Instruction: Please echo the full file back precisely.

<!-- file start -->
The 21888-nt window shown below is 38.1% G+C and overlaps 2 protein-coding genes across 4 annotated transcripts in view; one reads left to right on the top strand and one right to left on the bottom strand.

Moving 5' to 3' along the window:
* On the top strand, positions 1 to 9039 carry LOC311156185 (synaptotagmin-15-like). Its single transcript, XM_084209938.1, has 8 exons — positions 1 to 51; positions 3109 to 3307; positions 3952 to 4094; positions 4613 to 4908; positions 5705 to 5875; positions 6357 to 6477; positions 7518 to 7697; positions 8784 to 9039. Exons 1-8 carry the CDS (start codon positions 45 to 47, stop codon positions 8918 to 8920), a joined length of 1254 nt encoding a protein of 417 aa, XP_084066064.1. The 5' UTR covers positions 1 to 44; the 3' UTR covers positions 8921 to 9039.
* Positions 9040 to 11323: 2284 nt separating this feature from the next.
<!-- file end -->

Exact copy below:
The 21888-nt window shown below is 38.1% G+C and overlaps 2 protein-coding genes across 4 annotated transcripts in view; one reads left to right on the top strand and one right to left on the bottom strand.

Moving 5' to 3' along the window:
* On the top strand, positions 1 to 9039 carry LOC311156185 (synaptotagmin-15-like). Its single transcript, XM_084209938.1, has 8 exons — positions 1 to 51; positions 3109 to 3307; positions 3952 to 4094; positions 4613 to 4908; positions 5705 to 5875; positions 6357 to 6477; positions 7518 to 7697; positions 8784 to 9039. Exons 1-8 carry the CDS (start codon positions 45 to 47, stop codon positions 8918 to 8920), a joined length of 1254 nt encoding a protein of 417 aa, XP_084066064.1. The 5' UTR covers positions 1 to 44; the 3' UTR covers positions 8921 to 9039.
* Positions 9040 to 11323: 2284 nt separating this feature from the next.